Yesterday, I talked about moving through the stages of learning from unconscious incompetence towards unconscious competence, and how this has allowed me to propose some questions about what fitness is. Today, I want to talk about answering those questions for yourself. Today’s blog builds off of yesterday’s, so if you haven’t read that yet, please start there.
What is Fitness? Part 1: Defining the Question
Answering the Question for Yourself
If you are going to pursue fitness, don’t you think you ought to know what it is you are chasing? If you are trying to achieve or capture something, the first step is to know what that something is. Sadly, though, there is no universally-satisfactory definition of what fitness is. There are a lot of ideas floating around out there that get close. There are various definitions of evolutionary fitness, moral fitness, reproductive fitness, and physical fitness. They all have value, but they may not be exactly what you mean when you say “fitness.”
Like any goal, the more specific you can be, the better you will be able to achieve it. You really have to define it for yourself. You have to say, “I want ____ because of ____.” Then, you’ll have a target in your sights that you can aim at.
So, at this point, I would encourage you to pull out a scrap of paper and write down your own ideas about what fitness is and what you would like to achieve in your own pursuit of fitness. For some people, this may be the ability to do challenging tasks, or it might be looking more physically attractive, or feeling really good every day. There are no wrong answers. Process your own thoughts, feelings, and opinions on the topic. Trust me, this is a valuable exercise.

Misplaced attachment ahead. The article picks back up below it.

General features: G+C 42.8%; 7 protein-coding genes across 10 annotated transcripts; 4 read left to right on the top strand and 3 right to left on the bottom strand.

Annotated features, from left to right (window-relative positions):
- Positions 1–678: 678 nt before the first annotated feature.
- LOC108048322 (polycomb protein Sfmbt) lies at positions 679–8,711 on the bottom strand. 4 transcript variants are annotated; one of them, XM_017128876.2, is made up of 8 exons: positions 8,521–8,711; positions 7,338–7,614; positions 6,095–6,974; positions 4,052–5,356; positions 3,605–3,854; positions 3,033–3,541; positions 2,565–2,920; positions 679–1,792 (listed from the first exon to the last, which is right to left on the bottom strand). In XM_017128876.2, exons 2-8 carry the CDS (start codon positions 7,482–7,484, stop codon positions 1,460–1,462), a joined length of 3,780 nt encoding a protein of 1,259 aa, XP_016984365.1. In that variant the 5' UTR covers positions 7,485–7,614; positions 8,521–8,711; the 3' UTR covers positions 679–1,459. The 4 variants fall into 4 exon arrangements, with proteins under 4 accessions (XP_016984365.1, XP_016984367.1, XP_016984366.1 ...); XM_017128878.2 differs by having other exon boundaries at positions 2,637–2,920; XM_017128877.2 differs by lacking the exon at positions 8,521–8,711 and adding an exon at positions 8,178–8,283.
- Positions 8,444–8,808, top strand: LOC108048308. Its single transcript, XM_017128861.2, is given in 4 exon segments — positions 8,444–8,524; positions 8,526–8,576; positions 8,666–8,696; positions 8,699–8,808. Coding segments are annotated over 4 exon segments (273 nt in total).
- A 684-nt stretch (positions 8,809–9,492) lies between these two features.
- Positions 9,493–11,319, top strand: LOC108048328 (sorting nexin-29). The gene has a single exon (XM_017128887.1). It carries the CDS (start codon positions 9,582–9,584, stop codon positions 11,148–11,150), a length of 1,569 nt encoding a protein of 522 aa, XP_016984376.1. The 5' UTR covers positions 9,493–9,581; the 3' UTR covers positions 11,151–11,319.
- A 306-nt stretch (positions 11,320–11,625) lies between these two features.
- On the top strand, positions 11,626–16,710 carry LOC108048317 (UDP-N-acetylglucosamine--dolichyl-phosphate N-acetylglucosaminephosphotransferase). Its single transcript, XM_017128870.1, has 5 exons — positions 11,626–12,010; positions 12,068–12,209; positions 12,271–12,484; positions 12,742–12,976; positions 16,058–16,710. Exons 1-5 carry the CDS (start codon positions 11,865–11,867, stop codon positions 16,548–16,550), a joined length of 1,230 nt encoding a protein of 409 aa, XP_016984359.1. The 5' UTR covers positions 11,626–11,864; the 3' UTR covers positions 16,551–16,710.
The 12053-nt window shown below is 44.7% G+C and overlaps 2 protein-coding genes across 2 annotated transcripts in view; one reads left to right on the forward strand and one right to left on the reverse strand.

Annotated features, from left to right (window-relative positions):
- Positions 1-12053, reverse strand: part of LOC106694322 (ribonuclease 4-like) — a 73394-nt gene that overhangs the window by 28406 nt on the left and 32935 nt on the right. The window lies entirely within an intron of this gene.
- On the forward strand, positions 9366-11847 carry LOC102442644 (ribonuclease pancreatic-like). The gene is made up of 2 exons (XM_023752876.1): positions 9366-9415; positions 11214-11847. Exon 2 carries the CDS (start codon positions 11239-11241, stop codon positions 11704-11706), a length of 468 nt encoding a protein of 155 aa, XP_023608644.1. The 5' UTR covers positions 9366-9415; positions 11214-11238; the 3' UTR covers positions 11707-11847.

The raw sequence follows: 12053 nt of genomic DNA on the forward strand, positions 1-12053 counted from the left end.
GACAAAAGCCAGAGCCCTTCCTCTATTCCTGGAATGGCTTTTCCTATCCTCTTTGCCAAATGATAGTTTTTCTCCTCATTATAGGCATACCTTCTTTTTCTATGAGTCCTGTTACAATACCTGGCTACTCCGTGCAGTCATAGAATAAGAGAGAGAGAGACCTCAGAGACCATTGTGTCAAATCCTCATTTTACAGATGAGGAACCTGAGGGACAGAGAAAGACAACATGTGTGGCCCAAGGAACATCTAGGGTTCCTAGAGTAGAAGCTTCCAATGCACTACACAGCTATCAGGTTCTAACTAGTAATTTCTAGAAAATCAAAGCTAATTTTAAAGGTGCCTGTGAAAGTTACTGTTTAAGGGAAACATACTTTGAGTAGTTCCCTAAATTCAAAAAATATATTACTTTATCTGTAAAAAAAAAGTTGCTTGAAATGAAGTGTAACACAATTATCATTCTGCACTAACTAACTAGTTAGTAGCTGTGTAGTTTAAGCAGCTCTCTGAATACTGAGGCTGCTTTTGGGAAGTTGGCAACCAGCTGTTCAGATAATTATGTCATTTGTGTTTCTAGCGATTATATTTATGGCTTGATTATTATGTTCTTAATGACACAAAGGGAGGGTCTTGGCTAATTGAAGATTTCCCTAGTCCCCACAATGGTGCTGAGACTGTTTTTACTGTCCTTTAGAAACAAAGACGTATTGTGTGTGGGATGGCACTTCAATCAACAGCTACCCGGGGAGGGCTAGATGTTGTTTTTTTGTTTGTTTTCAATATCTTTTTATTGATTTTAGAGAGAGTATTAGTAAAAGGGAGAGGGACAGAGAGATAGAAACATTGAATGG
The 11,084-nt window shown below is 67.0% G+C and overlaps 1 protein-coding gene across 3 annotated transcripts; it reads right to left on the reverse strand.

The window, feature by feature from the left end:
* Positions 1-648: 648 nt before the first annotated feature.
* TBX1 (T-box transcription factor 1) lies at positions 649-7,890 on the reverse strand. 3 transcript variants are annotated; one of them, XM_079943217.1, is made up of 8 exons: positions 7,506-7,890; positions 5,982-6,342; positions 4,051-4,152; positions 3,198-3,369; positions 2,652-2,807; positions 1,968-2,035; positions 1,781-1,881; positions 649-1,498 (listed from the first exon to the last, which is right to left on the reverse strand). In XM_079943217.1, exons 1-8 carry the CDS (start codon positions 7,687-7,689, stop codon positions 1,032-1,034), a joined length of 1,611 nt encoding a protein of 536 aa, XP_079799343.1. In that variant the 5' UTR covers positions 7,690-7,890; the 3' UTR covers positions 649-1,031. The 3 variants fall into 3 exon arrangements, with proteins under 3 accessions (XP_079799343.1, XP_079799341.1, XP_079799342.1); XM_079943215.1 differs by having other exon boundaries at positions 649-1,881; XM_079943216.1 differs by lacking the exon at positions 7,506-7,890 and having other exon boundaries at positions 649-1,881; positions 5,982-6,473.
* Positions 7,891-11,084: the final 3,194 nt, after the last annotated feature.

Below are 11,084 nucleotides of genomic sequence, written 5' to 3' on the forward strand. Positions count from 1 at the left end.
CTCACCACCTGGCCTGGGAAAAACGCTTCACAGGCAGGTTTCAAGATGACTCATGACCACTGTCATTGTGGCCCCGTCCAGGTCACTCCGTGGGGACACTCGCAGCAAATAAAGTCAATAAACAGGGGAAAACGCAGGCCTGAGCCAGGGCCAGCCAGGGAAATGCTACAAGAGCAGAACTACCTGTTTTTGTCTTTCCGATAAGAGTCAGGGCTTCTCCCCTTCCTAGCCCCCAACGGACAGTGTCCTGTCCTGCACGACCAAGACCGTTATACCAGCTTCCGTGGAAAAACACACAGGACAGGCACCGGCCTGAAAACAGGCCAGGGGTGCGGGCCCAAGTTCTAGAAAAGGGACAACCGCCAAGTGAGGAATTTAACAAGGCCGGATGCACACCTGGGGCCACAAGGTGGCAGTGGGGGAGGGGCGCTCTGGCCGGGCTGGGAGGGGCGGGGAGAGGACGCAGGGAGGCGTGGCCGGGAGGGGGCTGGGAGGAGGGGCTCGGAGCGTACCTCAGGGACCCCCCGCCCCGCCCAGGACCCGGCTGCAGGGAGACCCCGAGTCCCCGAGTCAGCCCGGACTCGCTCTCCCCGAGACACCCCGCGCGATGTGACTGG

Answering the Question for Myself
Now, I will tell you how I answer this question for myself. It might help you work out your own answers. What fitness is to me begins with my concept of what I am and what we are as human beings.
I see all human beings as one person, with a very long lifetime going back well beyond memory and going forward into eternity. You have to use your 4th dimensional vision for this one. Remember Doc Brown in Back to the Future? “Marty! You’re not thinking 4th-dimensionally!” Fourth-dimensional thinking is when you visualize time along with visualizing the X, Y, and Z axes of the physical world (width, height, and depth). In my 4th-dimensional vision, the human race is like one great big tree with roots going far back into time (our ancestors), a massive trunk (the 7.8 billion of us here today), and branches reaching far into the future (the coming generations).
Then there is the matter of impacts. These are the fruits on the tree. First, there are the impacts we have on the rest of the human race and the human future. You could think about your legacy in the works you do, the way you raise your family, and the things your loved ones will remember you for when you’re gone. Then, there are our impacts on the lands we dwell upon, the neighborhoods, towns, cities, biomes, and climates we human beings populate.
So, in my view, fitness is not just about survival, but about being worthy to survive. Our survival perpetuates the growth of this “tree” (the human race), but our way of life also determines whether we will bring forth good fruits or bad. So, caring about the whole, we must care for the part (ourselves).
Fitness, therefore, is about being your healthiest and most physically vital and mentally acute, but also about making the most positive impact on those around you and the world around you.
Fitness, in my definition, is being your best self, for yourself, for others, and for the future.
5 thoughts on “What is Fitness? Part 2: Answering the Question for Yourself”